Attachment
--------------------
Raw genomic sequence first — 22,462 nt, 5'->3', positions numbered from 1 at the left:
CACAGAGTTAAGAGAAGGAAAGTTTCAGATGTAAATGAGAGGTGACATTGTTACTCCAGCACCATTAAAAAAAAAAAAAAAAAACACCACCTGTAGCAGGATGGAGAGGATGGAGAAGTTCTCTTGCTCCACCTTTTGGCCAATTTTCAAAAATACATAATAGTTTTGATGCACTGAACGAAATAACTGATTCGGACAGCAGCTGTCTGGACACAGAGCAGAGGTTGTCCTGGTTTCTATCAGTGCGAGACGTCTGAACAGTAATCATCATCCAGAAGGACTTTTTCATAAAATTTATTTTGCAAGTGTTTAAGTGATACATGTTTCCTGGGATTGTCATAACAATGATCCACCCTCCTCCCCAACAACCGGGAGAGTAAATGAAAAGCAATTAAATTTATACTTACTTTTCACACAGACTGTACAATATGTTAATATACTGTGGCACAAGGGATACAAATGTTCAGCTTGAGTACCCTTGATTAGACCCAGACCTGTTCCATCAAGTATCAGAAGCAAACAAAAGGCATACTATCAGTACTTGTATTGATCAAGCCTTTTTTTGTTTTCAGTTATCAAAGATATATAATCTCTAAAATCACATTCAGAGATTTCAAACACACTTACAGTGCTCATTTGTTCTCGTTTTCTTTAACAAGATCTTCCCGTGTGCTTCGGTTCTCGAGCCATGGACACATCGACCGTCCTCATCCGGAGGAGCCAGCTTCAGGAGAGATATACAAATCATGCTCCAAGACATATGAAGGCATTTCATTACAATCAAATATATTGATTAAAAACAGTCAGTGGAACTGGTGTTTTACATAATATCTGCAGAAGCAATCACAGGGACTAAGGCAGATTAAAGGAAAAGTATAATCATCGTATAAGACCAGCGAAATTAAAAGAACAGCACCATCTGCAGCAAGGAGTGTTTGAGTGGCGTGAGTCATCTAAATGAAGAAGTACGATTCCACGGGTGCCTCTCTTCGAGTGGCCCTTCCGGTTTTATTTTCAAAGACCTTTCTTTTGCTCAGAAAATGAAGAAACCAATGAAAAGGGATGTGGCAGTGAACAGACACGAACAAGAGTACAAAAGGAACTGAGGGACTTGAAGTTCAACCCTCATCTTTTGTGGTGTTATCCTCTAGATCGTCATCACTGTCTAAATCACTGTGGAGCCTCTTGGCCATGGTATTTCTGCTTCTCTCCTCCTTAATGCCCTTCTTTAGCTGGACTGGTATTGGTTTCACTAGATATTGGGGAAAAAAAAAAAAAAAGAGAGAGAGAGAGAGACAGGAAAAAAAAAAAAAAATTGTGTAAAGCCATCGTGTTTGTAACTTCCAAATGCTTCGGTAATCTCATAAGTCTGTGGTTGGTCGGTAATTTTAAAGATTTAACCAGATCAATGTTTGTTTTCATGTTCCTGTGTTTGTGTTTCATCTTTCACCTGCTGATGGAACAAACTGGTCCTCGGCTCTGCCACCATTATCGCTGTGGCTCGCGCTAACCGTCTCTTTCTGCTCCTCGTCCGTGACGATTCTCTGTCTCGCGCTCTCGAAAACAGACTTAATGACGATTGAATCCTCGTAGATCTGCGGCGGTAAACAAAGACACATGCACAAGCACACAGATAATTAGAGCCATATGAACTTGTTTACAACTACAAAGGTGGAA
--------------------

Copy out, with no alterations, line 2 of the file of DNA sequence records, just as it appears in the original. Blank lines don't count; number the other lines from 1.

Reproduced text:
CACAGAGTTAAGAGAAGGAAAGTTTCAGATGTAAATGAGAGGTGACATTGTTACTCCAGCACCATTAAAAAAAAAAAAAAAAAACACCACCTGTAGCAGGATGGAGAGGATGGAGAAGTTCTCTTGCTCCACCTTTTGGCCAATTTTCAAAAATACATAATAGTTTTGATGCACTGAACGAAATAACTGATTCGGACAGCAGCTGTCTGGACACAGAGCAGAGGTTGTCCTGGTTTCTATCAGTGCGAGACGTCTGAACAGTAATCATCATCCAGAAGGACTTTTTCATAAAATTTATTTTGCAAGTGTTTAAGTGATACATGTTTCCTGGGATTGTCATAACAATGATCCACCCTCCTCCCCAACAACCGGGAGAGTAAATGAAAAGCAATTAAATTTATACTTACTTTTCACACAGACTGTACAATATGTTAATATACTGTGGCACAAGGGATACAAATGTTCAGCTTGAGTACCCTTGATTAGACCCAGACCTGTTCCATCAAGTATCAGAAGCAAACAAAAGGCATACTATCAGTACTTGTATTGATCAAGCCTTTTTTTGTTTTCAGTTATCAAAGATATATAATCTCTAAAATCACATTCAGAGATTTCAAACACACTTACAGTGCTCATTTGTTCTCGTTTTCTTTAACAAGATCTTCCCGTGTGCTTCGGTTCTCGAGCCATGGACACATCGACCGTCCTCATCCGGAGGAGCCAGCTTCAGGAGAGATATACAAATCATGCTCCAAGACATATGAAGGCATTTCATTACAATCAAATATATTGATTAAAAACAGTCAGTGGAACTGGTGTTTTACATAATATCTGCAGAAGCAATCACAGGGACTAAGGCAGATTAAAGGAAAAGTATAATCATCGTATAAGACCAGCGAAATTAAAAGAACAGCACCATCTGCAGCAAGGAGTGTTTGAGTGGCGTGAGTCATCTAAATGAAGAAGTACGATTCCACGGGTGCCTCTCTTCGAGTGGCCCTTCCGGTTTTATTTTCAAAGACCTTTCTTTTGCTCAGAAAATGAAGAAACCAATGAAAAGGGATGTGGCAGTGAACAGACACGAACAAGAGTACAAAAGGAACTGAGGGACTTGAAGTTCAACCCTCATCTTTTGTGGTGTTATCCTCTAGATCGTCATCACTGTCTAAATCACTGTGGAGCCTCTTGGCCATGGTATTTCTGCTTCTCTCCTCCTTAATGCCCTTCTTTAGCTGGACTGGTATTGGTTTCACTAGATATTGGGGAAAAAAAAAAAAAAAGAGAGAGAGAGAGAGACAGGAAAAAAAAAAAAAAATTGTGTAAAGCCATCGTGTTTGTAACTTCCAAATGCTTCGGTAATCTCATAAGTCTGTGGTTGGTCGGTAATTTTAAAGATTTAACCAGATCAATGTTTGTTTTCATGTTCCTGTGTTTGTGTTTCATCTTTCACCTGCTGATGGAACAAACTGGTCCTCGGCTCTGCCACCATTATCGCTGTGGCTCGCGCTAACCGTCTCTTTCTGCTCCTCGTCCGTGACGATTCTCTGTCTCGCGCTCTCGAAAACAGACTTAATGACGATTGAATCCTCGTAGATCTGCGGCGGTAAACAAAGACACATGCACAAGCACACAGATAATTAGAGCCATATGAACTTGTTTACAACTACAAAGGTGGAA